Six Columbia safety officers are placed on leave as video of them slamming black student on library counter and demanding to see his ID triggers protest
- The incident took place at the Milstein Center for Teaching and Learning at Barnard College on Thursday night
- Footage shows the public safety officers slamming Alexander McNab on the counters as they demand he show them his school ID
- When the student shows them his Columbia identification, one of the officers takes the card to check if its ‘active’
- Officers told McNab that he was running away from them but witnesses state that he was walking
- School policy states students have to show ID to public safety officers after 11pm
- But McNab asserts that it was the third time public safety officers had harassed him – even once assuming he was a homeless man
- Barnard announced that all six of the officers were places on administrative leave while they investigated the incidents
- Students organized on campus and protested the public safety officers
Students at Barnard College and Columbia University pare demanding answers after shocking video showed a black student get forcibly detained by six public safety officers for failing to show his school ID.
Upsetting video shows the officers slamming Alexander McNab, an anthropology Senior, against a counter top after he declined to show them his Columbia student identification on Thursday night.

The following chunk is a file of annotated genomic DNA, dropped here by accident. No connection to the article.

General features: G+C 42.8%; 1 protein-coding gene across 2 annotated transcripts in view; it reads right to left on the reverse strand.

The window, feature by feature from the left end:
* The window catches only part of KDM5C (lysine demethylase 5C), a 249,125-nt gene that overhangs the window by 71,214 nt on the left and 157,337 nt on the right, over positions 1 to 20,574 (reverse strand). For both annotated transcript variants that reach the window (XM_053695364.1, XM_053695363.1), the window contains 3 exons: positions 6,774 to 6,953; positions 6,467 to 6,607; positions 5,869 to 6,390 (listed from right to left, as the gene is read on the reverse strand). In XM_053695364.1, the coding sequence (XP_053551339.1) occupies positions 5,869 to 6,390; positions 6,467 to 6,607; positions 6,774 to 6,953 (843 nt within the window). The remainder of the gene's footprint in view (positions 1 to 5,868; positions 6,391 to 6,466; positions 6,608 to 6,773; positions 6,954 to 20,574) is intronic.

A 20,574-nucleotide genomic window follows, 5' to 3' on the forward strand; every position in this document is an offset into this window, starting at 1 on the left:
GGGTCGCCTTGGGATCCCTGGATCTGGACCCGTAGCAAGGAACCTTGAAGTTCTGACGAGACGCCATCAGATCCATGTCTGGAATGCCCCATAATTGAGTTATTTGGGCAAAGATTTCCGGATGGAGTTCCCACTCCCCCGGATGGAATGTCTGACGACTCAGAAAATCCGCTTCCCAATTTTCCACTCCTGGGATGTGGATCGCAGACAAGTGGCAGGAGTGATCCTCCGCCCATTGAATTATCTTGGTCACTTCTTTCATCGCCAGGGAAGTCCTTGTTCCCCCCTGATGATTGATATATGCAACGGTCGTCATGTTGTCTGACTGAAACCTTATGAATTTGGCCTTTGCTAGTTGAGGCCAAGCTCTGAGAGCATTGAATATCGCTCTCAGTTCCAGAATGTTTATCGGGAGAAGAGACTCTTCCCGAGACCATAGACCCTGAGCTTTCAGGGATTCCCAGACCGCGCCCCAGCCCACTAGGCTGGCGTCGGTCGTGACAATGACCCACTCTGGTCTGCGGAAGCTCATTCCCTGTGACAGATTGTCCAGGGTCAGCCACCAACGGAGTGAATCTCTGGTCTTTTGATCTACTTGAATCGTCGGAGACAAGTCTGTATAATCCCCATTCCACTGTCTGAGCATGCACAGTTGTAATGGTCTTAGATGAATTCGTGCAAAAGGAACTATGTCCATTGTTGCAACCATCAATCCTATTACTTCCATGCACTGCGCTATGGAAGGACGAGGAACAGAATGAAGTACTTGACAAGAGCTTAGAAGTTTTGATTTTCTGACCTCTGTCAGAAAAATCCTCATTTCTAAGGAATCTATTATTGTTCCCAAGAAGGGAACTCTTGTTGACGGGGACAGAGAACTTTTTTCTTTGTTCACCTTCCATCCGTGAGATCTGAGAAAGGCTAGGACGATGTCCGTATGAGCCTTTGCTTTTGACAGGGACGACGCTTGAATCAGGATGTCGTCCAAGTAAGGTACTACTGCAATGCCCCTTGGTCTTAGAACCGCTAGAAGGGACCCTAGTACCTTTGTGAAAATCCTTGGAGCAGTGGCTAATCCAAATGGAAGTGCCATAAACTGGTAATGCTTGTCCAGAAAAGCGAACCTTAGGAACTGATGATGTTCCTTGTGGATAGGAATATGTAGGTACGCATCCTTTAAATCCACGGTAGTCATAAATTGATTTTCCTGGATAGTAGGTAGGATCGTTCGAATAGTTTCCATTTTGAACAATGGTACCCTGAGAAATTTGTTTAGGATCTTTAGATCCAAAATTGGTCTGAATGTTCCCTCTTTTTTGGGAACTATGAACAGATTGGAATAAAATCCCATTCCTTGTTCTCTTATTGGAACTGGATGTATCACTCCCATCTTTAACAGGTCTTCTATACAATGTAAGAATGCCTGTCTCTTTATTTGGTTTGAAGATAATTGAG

The incident took place at the Milstein Center for Teaching and Learning at Barnard College. McNab was entering the building after 11pm
Upsetting video shows the officers slamming Alexander McNab, an anthropology Senior, against a counter top t the Milstein Center for Teaching and Learning at Barnard College
As the guards tell the student to show his ID and continue pushing him into the counter, McNab shouts that he has not touched any of them.
One of the public safety officers notices that the altercation is being filmed and instructs the group to ‘walk outside’ so they can handle the matter.
McNab then shows the officers his Columbia student identification and informs them that ‘this is the third time that Barnard public safety has chased me down.’
The officer keeps telling McNab to walk outside but the student asserts his right to be on the premises as a Columbia student.
But the safety officer confiscates the student’s ID and McNab furiously follows demanding that his identification is returned to him.
McNab then shows the officers his Columbia student identification and informs them that ‘this is the third time that Barnard public safety has chased me down’
McNab continues asserting his right as a student but the officer decides that he needs to check if he is ‘active’ and keeps trying to get him to come outside.
The student apologizes to his peers for the disturbance, but they tell him ‘don’t be sorry.’
Another clip shows the continuation of the arguing between McNab and the main officer who held unto his identification.
The student apologizes to his peers for the disturbance, but they tell him ‘don’t be sorry’
The officer repeatedly states that he needs to ‘verify’ that McNab is actually a student and claims that he was stopped for running into the building and not showing his ID.
But both McNab and other students state that he was walking into the building, refuting the officers claim.
Another officer claims that McNab was ‘crossing awfully fast’ across the street when they noticed him.
McNab declares that he was trying to catch a light as another student – a black woman – ponders why officers have a problem with him crossing the street.